The table in front of Paul Ellwood held gauze, bandages and alcohol swabs.
A white-coated woman rubbed Ellwood's fingertip vigorously as she engaged him in conversation.
"Do you know your cholesterol levels?" she asked, drawing the man's attention away from the fact that she was about to draw his blood.
"No," Ellwood said, and then it was over. A handheld computer suddenly held a sample of the blood, and the white-coated woman held a piece of gauze to the pricked finger while smoothly continuing her end of the conversation.
It was easy to forget she — Robin O'Neal — was in high school.
Students in the medical lab assisting class at Mountain View High School know how to extract blood from a finger. They've practiced on themselves and on their classmates. They've extracted the stuff to test for red blood cells, hemoglobin levels and cholesterol. If you ask them if succeeding in Rosemarie Prater’s class is like drawing your own blood, they'd probably say, "Yes, it’s exactly like that."
But until last week, they hadn't practiced on the public.
On the morning of Friday, April 3, parents, faculty and staff began trickling into a Mountain ViewHigh School lab for lipid tests.
The volunteers, who had fasted 12 hours in preparation, were there to find out their cholesterol levels. They were also there to provide the students with the first real-life hands-on lab testing experience in the six-year history of the school's medical lab assisting program.
"Hospitals are very reluctant to have them come in because they’re not yet 18," Prater said. "So I decided to do my own work-based experience."
The program is in part a response to a shortage in Tucson of lab professionals, Prater said. Students learn about the field early and acquire proficiency at many real-life tasks.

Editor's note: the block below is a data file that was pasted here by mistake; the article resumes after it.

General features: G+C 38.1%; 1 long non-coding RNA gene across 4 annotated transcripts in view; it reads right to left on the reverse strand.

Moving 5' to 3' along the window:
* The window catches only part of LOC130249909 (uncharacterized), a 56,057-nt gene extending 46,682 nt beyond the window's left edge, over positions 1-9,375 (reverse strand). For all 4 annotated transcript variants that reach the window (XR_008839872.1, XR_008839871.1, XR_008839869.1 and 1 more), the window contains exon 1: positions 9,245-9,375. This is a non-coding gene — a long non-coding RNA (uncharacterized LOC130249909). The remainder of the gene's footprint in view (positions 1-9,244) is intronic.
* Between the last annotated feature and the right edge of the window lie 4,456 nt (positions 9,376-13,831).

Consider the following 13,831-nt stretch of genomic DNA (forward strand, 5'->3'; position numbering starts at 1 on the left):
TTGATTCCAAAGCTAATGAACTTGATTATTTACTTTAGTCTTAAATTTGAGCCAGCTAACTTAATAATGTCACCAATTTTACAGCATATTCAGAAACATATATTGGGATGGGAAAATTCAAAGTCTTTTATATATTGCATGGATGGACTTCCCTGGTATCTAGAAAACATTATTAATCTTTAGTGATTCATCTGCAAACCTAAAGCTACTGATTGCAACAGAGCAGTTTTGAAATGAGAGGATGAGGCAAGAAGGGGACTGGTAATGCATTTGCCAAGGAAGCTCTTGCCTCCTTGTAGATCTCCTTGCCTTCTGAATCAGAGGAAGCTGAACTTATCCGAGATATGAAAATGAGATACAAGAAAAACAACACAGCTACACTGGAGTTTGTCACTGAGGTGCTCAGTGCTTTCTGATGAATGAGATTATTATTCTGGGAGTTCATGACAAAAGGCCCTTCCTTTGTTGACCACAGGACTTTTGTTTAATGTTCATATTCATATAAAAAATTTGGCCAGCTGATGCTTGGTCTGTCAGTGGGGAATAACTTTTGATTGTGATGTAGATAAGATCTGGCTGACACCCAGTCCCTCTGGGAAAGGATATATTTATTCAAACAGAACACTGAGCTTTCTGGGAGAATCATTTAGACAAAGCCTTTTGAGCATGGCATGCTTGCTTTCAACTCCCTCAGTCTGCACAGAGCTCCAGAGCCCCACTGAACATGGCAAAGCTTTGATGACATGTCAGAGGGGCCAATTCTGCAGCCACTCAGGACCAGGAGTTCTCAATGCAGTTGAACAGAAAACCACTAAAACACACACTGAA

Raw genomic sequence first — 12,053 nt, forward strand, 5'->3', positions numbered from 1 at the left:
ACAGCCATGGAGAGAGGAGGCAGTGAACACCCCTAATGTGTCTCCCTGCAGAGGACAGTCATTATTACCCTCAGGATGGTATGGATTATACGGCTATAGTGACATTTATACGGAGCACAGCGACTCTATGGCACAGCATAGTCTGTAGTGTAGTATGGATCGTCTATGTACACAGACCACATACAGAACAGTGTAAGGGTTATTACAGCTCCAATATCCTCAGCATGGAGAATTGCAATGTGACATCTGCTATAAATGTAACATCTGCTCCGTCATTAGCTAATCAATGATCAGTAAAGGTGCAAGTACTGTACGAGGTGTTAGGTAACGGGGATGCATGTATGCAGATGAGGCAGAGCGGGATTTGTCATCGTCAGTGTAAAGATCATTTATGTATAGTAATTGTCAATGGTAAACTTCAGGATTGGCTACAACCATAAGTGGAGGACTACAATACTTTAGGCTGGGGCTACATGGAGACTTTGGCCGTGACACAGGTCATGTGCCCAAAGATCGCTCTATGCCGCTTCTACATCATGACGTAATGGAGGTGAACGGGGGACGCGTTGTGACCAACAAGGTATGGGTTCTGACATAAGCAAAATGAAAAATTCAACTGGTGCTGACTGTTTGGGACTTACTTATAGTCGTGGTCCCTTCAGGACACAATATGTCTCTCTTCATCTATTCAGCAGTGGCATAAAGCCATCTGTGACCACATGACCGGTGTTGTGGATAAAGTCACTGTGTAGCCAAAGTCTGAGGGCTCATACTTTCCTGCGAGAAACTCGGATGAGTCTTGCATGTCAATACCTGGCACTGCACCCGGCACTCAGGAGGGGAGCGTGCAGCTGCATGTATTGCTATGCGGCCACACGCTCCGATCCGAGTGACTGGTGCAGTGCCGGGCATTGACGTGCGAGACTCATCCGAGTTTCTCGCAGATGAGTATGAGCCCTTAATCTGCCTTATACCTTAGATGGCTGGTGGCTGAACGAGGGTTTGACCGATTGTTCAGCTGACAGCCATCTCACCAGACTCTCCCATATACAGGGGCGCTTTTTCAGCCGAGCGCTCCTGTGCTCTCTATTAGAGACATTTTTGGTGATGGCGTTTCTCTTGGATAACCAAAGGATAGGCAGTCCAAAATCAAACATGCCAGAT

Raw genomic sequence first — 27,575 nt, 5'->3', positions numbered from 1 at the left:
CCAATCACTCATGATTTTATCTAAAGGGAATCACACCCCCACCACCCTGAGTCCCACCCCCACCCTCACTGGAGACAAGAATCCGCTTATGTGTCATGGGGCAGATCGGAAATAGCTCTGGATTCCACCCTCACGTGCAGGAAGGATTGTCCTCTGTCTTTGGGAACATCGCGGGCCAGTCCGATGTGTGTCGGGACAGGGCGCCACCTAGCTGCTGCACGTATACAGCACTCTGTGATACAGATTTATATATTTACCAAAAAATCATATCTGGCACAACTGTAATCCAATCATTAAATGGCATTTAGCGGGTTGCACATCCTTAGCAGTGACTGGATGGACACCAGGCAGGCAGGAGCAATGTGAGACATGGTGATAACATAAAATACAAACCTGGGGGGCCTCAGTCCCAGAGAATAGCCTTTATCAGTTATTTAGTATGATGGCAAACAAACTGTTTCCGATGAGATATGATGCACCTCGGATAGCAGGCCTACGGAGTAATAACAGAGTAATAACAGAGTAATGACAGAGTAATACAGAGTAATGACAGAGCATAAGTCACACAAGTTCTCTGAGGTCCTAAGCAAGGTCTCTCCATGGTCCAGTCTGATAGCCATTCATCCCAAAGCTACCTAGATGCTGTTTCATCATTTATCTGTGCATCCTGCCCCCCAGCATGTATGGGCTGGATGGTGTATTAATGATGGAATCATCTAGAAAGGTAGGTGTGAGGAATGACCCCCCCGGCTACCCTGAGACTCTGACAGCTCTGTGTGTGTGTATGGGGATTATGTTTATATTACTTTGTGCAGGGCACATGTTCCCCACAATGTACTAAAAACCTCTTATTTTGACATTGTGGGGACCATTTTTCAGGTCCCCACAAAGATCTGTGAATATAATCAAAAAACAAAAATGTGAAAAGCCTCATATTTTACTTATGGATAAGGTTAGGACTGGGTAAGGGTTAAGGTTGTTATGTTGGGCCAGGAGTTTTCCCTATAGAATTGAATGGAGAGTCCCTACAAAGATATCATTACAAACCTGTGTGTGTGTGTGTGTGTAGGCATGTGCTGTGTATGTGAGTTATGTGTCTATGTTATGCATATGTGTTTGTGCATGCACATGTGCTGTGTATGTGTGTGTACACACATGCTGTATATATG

But to get noticed on resumes, they must show some experience, which is difficult in a field full of lawsuit worries and privacy issues.
"This is all about helping kids make those connections," said Nancy Funk, the school's internship facilitator, who had her own blood drawn at the lipid testing event.
Funk has helped place at least six of Prater's current students in internships. But the school would like to form more partnerships with people in the medical lab business.
In the meantime, the school lab makes for a convincing medical environment. The chairs have swivel arm rests for taking blood samples. There are eye charts on a wall, white divider screens and even IV bags that look like they’re full of blood.
In the beginning medical lab assisting class, students strap fake arms onto their real arms, and their peers try to hit fake veins with real needles. When they succeed, fake blood flows from IVs.
The students have done urinalysis with fake urine, too. And on occasion, they've used the real stuff.
"I get quite a reaction when they have to pee in a cup," Prater said.
The students have even put stitches into pigs' feet, which look surprisingly similar to human flesh.
O'Neal, a senior who showed her familiarity with blood tests by conversing casually with Ellwood on April 3 as she performed his, said her favorite experience in class was when she got to look at her blood through a microscope.
"By looking at the size, color and shape, you could see if you had certain diseases," she said.
O'Neal is taking Prater's medical lab assisting course in preparation for a nursing career. Twice a week, three hours each time, she attends an evening nursing program offered in connection with her school.
Upon successful completion of the program, she said she will qualify to be a nursing assistant or a caregiver. If she lands a job in a nursing home, chances are good, she said, that her employer will pay for further schooling.
"I’ve always known I would be a nurse," she said.
She just didn't know she'd have so much help from her high school.